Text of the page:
Graceful Boxers

There is really nothing better than a painting of a boxer who looks like a nun. No, nothing better. Nothing better at all.

You can imbue anything with sanctity, of course. You can paint holy mystery into a flower or a child (though that generally ends up really goopy-looking and is not recommended, ever) or a Double-Double burger. Especially a Double-Double burger. All you have to do is light the object from above (and a little from behind as well), as though rays of God's love are shining forth from on high to hold it in their heavenly caress, and bam!—as craaazy chef Emeril Lagasse is so fond of shouting —there you are.

I don't mean to make light of this phenomenon. I'm a big fan of Raphael and Leonardo, though generally they reserved their cosmic rays for the Mother of God in various locales—on rocks, in fields, at night, plopped into the Flemish countryside, whatever. And I'm a big fan of God's mysteries, whether it's the Madonna being bodily assumed into heaven or just average people or things that have been touched by something greater than themselves. Like cute, cuddly wittle kittens, which are surely one of God's greatest endeavors. And banana slugs, too, at least in the capable mitts of neo-Victorian painter Thomas Woodruff. But he is not the point of this story. The point is: Why bind ourselves to the Earth with flat, lightless paint when we can make things hover and glow, no matter how seemingly mundane the subject? You know, like a Norman Rockwell painting, sort of. Sanctified boxers.

Steve Huston paints boxers. They are fierce and big, and if you met them in a dark alley, you would avert your eyes and mumble, after wetting yourself. Sports painting is usually the vilest and most pandersome of genres. Action! Manliness! Homoeroticism disguised as rough-and-tumble team play! You can see the canvases vying for your rec-room decorating dollars in galleries of little standing and lots of cash sales. They're like sports movies: rah, rah, big, rambling clichéd speeches and maybe a grizzled coach leaking a tear or two before some brightly colored jerseys smash into one another under appropriately dramatic gray skies, rah, rah. The odious Rudy and the butt-numbing Any Given Sunday hobble to mind.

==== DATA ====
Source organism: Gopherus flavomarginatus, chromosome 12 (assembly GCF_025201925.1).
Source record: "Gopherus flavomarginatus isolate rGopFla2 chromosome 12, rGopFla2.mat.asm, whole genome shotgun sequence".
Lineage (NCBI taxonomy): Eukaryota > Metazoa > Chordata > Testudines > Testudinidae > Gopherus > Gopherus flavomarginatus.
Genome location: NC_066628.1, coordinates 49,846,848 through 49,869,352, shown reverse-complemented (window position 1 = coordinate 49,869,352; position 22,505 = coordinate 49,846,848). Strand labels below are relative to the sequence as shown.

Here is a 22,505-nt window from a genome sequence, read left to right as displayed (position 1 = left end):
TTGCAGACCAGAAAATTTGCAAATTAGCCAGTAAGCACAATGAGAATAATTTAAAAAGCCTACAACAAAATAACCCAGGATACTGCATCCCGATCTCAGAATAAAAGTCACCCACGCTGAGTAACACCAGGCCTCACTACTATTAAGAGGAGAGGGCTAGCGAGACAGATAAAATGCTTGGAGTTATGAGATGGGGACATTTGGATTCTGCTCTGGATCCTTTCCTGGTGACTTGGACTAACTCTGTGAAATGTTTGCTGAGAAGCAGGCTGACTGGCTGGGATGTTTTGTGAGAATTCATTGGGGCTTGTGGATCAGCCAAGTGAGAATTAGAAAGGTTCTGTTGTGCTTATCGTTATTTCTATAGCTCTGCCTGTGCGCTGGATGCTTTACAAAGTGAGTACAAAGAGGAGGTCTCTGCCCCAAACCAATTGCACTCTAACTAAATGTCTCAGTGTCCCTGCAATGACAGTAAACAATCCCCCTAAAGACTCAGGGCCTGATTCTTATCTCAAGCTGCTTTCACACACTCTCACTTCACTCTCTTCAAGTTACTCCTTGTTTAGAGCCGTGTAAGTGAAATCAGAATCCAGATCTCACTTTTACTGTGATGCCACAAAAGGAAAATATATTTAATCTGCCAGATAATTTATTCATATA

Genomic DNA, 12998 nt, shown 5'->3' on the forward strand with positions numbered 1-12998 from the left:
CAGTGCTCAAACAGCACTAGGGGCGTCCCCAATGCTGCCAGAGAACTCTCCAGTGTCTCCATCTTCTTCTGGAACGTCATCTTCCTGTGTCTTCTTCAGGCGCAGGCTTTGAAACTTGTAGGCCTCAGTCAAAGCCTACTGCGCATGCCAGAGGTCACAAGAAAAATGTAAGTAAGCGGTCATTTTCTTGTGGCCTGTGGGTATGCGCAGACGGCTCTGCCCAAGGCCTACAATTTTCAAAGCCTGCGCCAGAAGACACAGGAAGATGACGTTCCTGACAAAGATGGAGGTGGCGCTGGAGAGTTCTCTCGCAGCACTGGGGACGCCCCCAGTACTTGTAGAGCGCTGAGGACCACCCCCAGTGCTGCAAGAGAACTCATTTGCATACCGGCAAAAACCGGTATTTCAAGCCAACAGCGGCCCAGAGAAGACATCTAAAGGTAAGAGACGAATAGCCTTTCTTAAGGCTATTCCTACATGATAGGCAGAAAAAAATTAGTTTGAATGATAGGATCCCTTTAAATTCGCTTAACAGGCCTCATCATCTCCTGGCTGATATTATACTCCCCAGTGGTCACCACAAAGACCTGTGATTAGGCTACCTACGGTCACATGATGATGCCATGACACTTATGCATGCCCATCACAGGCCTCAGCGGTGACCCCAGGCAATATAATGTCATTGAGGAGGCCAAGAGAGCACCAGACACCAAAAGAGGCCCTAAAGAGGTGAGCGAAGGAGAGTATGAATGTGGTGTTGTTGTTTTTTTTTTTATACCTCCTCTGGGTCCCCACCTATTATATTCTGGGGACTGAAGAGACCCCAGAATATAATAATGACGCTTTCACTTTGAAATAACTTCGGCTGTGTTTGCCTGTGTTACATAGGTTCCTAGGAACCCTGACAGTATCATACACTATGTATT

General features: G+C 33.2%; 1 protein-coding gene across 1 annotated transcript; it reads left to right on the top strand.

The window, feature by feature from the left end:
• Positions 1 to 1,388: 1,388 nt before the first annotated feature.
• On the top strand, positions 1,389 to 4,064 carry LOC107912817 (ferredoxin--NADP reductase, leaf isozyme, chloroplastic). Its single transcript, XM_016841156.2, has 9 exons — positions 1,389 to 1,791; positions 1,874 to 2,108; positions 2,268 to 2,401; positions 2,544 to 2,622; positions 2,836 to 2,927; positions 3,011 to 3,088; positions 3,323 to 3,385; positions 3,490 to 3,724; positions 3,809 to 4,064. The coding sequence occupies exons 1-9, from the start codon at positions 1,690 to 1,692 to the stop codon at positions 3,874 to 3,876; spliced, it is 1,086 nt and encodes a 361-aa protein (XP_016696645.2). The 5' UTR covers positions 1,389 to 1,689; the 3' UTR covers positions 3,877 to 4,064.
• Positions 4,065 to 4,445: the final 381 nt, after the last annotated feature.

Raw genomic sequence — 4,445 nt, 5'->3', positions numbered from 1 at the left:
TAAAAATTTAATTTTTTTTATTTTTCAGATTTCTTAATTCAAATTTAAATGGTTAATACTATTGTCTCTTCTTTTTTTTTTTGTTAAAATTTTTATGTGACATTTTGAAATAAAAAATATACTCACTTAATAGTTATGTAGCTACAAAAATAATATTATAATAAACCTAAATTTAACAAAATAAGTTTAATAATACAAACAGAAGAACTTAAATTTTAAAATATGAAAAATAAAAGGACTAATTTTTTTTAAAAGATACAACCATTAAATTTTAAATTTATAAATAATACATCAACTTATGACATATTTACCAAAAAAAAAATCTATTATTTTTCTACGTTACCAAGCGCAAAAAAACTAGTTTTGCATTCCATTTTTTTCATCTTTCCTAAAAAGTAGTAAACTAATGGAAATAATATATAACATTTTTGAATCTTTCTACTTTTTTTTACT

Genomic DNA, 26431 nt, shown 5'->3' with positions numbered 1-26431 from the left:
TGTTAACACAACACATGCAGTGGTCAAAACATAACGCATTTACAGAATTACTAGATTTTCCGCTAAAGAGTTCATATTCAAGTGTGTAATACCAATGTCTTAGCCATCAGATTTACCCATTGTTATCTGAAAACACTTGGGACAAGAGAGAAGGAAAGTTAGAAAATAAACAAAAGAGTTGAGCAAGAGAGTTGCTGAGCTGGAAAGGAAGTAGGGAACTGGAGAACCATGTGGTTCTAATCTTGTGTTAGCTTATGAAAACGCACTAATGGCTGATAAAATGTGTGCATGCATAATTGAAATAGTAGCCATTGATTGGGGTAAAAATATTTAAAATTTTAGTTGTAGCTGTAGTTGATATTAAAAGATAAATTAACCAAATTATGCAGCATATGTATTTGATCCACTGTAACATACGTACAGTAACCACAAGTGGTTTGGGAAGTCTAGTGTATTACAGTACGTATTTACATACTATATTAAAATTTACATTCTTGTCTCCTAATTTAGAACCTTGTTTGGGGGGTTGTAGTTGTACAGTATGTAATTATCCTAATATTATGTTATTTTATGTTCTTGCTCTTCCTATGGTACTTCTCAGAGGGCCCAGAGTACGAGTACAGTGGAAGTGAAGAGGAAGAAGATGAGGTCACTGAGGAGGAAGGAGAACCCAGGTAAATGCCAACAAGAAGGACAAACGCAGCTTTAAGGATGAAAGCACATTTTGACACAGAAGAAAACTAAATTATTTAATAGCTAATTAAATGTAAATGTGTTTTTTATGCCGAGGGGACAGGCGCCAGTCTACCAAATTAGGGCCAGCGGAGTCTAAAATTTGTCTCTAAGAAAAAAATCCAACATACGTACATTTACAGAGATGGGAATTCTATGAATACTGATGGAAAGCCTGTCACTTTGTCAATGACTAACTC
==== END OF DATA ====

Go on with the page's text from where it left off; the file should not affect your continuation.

But boxers are another fish entirely. They go back on canvas to at least the Great Depression, when Social Realists painted them both as allegories of the fight against the capitalist menace and as bread-and-circus sops to the workingman. When they are ugly, their ugliness is a compelling record of every battle they've fought. When they're handsome, they're Oscar De La Hoya, who buttresses his beauty with a chick-magnet humility—fake or real, I've no idea. When they're still, they're the stillest —stiller even than X's Billy Zoom, who is one of the stillest men I've ever seen. Their stillness is so complete, so immaculate, so focused that they seem otherworldly, communicating only with extrasensory beams from their extraterrestrial eyes. And when they're in action, they are the most graceful of athletes, except when they're flying onto the mat ass-over-head with one punch from Butterbean. Poor things.

Huston sees all these things, and his canvases in "Myth" at Diane Nelson Fine Art in Laguna Beach prove it. It's a fetishistic look at masculinity worthy of the Greeks. It is beautiful, its ugly palette of gloomy browns (seemingly borrowed from the doomsday bullet trains of Ray Turner) only adding to the mystery of these earthbound and often slightly retarded men.

Into the Arena is the most mystic of the canvases: a figure standing before a Gothic arched door, a black boxer's robe draped over the head like a nun's veil. It takes a moment to realize it's a man under there, with God's light raining down upon him. I know it sounds silly, but the effect truly is one of grace. As nuns are married to Christ, this man is married to himself and the holy temple of his body—and how much pain that holy temple can inflict on a lesser vessel. Robed is huge, life-sized and completely inscrutable. Its format is pure Stephen Douglas—a noted figurative painter who teaches at the Art Institute of Southern California in Laguna Canyon—as it glares down at you from high on the gallery wall. The boxer's orange robes are shamanistic, flowing around him while gloves like lobster claws peep from the sleeves. But as he sneers, you can't tell whether he's driven by cold rage, contempt or boredom. His eyes, while powerful, are unknowable. He is not a humble man.

I know nothing about Huston's motivations for painting. He could very well be a hack who figgers manly stuff will sell—or, even more ridiculously, he could be truly in love with his subject matter. It doesn't matter a whit. What matters is the cold, cold eyes, and how long they stay inside you.

"Myth" at Diane Nelson Fine Art, 435 Ocean Ave., Laguna Beach, (949) 494-2440. Through March 26.


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